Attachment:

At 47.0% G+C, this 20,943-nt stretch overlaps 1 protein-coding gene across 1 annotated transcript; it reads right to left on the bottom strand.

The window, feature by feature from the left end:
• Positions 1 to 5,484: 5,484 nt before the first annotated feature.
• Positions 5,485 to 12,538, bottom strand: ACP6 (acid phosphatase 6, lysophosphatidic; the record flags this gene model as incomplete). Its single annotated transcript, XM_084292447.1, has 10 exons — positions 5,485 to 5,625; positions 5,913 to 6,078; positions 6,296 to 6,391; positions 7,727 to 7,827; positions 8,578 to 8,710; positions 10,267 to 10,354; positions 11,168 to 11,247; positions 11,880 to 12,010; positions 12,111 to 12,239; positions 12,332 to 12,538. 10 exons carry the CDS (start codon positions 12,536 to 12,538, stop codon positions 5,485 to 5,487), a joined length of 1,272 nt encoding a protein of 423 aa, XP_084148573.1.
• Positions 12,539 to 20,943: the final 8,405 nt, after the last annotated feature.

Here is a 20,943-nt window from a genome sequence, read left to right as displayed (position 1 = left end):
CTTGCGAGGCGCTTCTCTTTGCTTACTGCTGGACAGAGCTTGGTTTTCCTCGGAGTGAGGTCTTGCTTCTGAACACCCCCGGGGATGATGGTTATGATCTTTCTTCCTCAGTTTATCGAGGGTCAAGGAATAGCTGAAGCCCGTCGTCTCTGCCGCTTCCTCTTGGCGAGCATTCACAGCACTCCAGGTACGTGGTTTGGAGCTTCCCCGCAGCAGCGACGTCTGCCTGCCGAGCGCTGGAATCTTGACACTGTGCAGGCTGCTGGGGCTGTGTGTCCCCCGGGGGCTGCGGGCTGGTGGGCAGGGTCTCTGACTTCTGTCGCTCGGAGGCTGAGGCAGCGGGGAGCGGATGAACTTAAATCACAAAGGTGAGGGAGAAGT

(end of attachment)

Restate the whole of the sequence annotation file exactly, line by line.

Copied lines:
At 47.0% G+C, this 20,943-nt stretch overlaps 1 protein-coding gene across 1 annotated transcript; it reads right to left on the bottom strand.

The window, feature by feature from the left end:
• Positions 1 to 5,484: 5,484 nt before the first annotated feature.
• Positions 5,485 to 12,538, bottom strand: ACP6 (acid phosphatase 6, lysophosphatidic; the record flags this gene model as incomplete). Its single annotated transcript, XM_084292447.1, has 10 exons — positions 5,485 to 5,625; positions 5,913 to 6,078; positions 6,296 to 6,391; positions 7,727 to 7,827; positions 8,578 to 8,710; positions 10,267 to 10,354; positions 11,168 to 11,247; positions 11,880 to 12,010; positions 12,111 to 12,239; positions 12,332 to 12,538. 10 exons carry the CDS (start codon positions 12,536 to 12,538, stop codon positions 5,485 to 5,487), a joined length of 1,272 nt encoding a protein of 423 aa, XP_084148573.1.
• Positions 12,539 to 20,943: the final 8,405 nt, after the last annotated feature.

Here is a 20,943-nt window from a genome sequence, read left to right as displayed (position 1 = left end):
CTTGCGAGGCGCTTCTCTTTGCTTACTGCTGGACAGAGCTTGGTTTTCCTCGGAGTGAGGTCTTGCTTCTGAACACCCCCGGGGATGATGGTTATGATCTTTCTTCCTCAGTTTATCGAGGGTCAAGGAATAGCTGAAGCCCGTCGTCTCTGCCGCTTCCTCTTGGCGAGCATTCACAGCACTCCAGGTACGTGGTTTGGAGCTTCCCCGCAGCAGCGACGTCTGCCTGCCGAGCGCTGGAATCTTGACACTGTGCAGGCTGCTGGGGCTGTGTGTCCCCCGGGGGCTGCGGGCTGGTGGGCAGGGTCTCTGACTTCTGTCGCTCGGAGGCTGAGGCAGCGGGGAGCGGATGAACTTAAATCACAAAGGTGAGGGAGAAGT